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Black cancer patients less likely than whites to receive the end-of-life care they prefer, study reveals


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Ineffective communication, discontinuity of care may explain disparities

A new study of racial disparities in end-of-life (EOL) care revealed that black cancer patients' treatment preferences were less likely to be observed than were white patients' preferences, according to researchers from Dana-Farber Cancer Institute.

Some black patients who had opted not to be resuscitated or put on a ventilator in a life-or-death crisis received the treatment anyway, and died in an intensive care unit. Conversely, white patients who had expressed a preference for aggressive care in end-of-life discussions with a doctor were three times more likely to receive it than were black patients who had voiced the same wishes.

"End-of-life care discussions appeared to be more effective in ensuring that white patients' treatment preferences were honored," said Holly Prigerson, PhD, senior author of the report in The Journal of Clinical Oncology. The study is posted on the journal's web site and will be published in a future print edition.

"We are not saying that black treatment preferences were ignored," she emphasized. "Black patients did want, and did receive, more aggressive care than whites. The disparity was in the effect of treatment preferences on care received — not that black preferences didn't matter."

The study, which Prigerson and colleagues undertook to explore previously reported racial disparities in end-of-life care, such as the use of hospice and desire to undergo intensive treatments in hope of prolonging life.

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Holly Prigerson, PhD

"None of the white patients who reported the completion of a do-not-resuscitate order, or a DNR, order at baseline subsequently received intensive care in the last week of life," said Prigerson. "This did not prove to be the case for black patients. DNR orders did not significantly protect black patients from intensive end-of-life care in this study."

She said the black-white disparity in adherence to advance directives may be linked to gaps in communication, some of which resulted from discontinuities in care that may have been more prevalent in the treatment of black patients.

For example, the researchers identified a few instances where DNR orders completed for black patients fell through the cracks because their informal caregivers (friend or family member) changed over the course of their illness, or because a critically ill patient was treated at a different hospital from the one that normally provided their care.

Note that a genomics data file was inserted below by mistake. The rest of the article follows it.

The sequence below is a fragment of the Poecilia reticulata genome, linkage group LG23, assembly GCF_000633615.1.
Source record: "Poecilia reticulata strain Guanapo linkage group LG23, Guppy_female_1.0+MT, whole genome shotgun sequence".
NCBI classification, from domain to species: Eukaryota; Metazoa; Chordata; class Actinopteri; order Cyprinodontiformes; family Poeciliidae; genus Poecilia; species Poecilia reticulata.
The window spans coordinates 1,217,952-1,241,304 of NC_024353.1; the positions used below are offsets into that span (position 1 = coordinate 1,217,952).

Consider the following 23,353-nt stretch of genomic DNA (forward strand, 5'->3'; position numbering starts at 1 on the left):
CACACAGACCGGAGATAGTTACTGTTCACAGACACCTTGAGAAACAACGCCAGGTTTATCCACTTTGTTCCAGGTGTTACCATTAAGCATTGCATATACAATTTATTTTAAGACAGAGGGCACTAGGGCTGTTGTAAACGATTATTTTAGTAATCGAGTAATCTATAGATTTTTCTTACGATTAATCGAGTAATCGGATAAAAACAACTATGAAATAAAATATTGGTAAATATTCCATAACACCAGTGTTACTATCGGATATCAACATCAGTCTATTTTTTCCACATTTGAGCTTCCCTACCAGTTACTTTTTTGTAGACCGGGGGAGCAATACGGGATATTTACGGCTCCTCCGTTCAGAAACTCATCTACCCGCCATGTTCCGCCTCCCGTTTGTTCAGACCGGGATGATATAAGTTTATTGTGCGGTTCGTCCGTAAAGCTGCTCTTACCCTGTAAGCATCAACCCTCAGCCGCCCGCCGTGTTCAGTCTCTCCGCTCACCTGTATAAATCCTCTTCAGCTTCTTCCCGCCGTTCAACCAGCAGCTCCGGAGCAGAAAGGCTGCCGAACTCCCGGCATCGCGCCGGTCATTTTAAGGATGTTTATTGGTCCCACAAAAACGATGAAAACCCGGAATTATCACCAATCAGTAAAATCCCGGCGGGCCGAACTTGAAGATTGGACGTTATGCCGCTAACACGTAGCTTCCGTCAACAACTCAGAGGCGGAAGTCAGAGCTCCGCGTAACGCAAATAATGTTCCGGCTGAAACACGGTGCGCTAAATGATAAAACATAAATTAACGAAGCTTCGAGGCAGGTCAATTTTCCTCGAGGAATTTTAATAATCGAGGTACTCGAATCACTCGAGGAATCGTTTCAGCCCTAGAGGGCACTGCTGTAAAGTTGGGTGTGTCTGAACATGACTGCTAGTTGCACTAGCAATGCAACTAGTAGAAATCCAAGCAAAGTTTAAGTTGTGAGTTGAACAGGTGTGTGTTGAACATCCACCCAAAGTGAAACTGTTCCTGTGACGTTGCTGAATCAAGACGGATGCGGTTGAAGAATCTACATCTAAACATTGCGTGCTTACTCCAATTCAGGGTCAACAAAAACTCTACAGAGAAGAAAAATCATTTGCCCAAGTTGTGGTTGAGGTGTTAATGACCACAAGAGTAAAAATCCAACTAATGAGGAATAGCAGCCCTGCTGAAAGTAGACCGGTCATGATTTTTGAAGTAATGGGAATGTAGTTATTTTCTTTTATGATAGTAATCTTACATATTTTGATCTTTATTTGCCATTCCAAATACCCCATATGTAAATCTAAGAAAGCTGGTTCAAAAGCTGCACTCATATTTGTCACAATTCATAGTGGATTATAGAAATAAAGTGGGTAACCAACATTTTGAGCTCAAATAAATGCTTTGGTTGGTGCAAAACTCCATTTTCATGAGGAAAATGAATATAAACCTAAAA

In such cases where documentation was lacking, doctors forced into quick decisions felt obligated to do everything possible for the patient, even if the situation seemed hopeless, said Prigerson.

The researchers, including lead author Elizabeth Trice Loggers, MD, of Dana-Farber and scientists at several other institutions, interviewed 234 white and 68 black patients with advanced cancer. The initial interview included questions about the patients' preference for end-of-life care; the level of trust in their physicians; whether they had had an end-of-life care discussion with a doctor; and whether they had completed a DNR order. The patients' informal caregivers were interviewed separately.

Each patient was monitored until their death, which on average was 3.5 months later. A patient was considered to have received intensive end-of-life care if he or she had undergone cardiopulmonary resuscitation (CPR) and/or been placed on a ventilator in the last week of life, followed by death in an intensive care unit (ICU).

Based on the initial interviews, black and white patients were similar in their trust of their physicians and having had an end-of-life discussion with the doctor.

Blacks tended to prefer intensive end-of-life care, were less likely to report that a DNR order was completed for them, and much more likely to be "positive religious copers" — believing that their outcome would ultimately be determined by God.

None of these factors, the scientists said, explained black-white disparities in end-of-life care. Instead, it appears that "social forces," such as disruptions in continuity of care and cultural differences that impaired patient-physician communication, might be to blame.

Prigerson said the study's findings highlight the need to improve clinical communication between black patients and their oncology care providers. Enhanced communication would help to ensure that patients appreciate the risks and benefits of intensive care and that the providers are better informed of their patients' wishes, she said.

The cases in which patients' medical information wasn't available in critical situations underscores the need for improvements, said Prigerson, such as a centralized medical recording system where code status could be universally accessed.

"We are continuing to analyze the data," she added, "and we hope to identify strategies to ensure that patients and healthcare providers make informed end-of-life decisions."

The research was supported by grants from the National Institutes of Health.

Dana-Farber Cancer Institute (www.dana-farber.org) is a principal teaching affiliate of the Harvard Medical School and is among the leading cancer research and care centers in the United States. It is a founding member of the Dana-Farber/Harvard Cancer Center (DF/HCC), designated a comprehensive cancer center by the National Cancer Institute. It is the top ranked cancer center in New England, according to U.S. News & World Report, and one of the largest recipients among independent hospitals of National Cancer Institute and National Institutes of Health grant funding.

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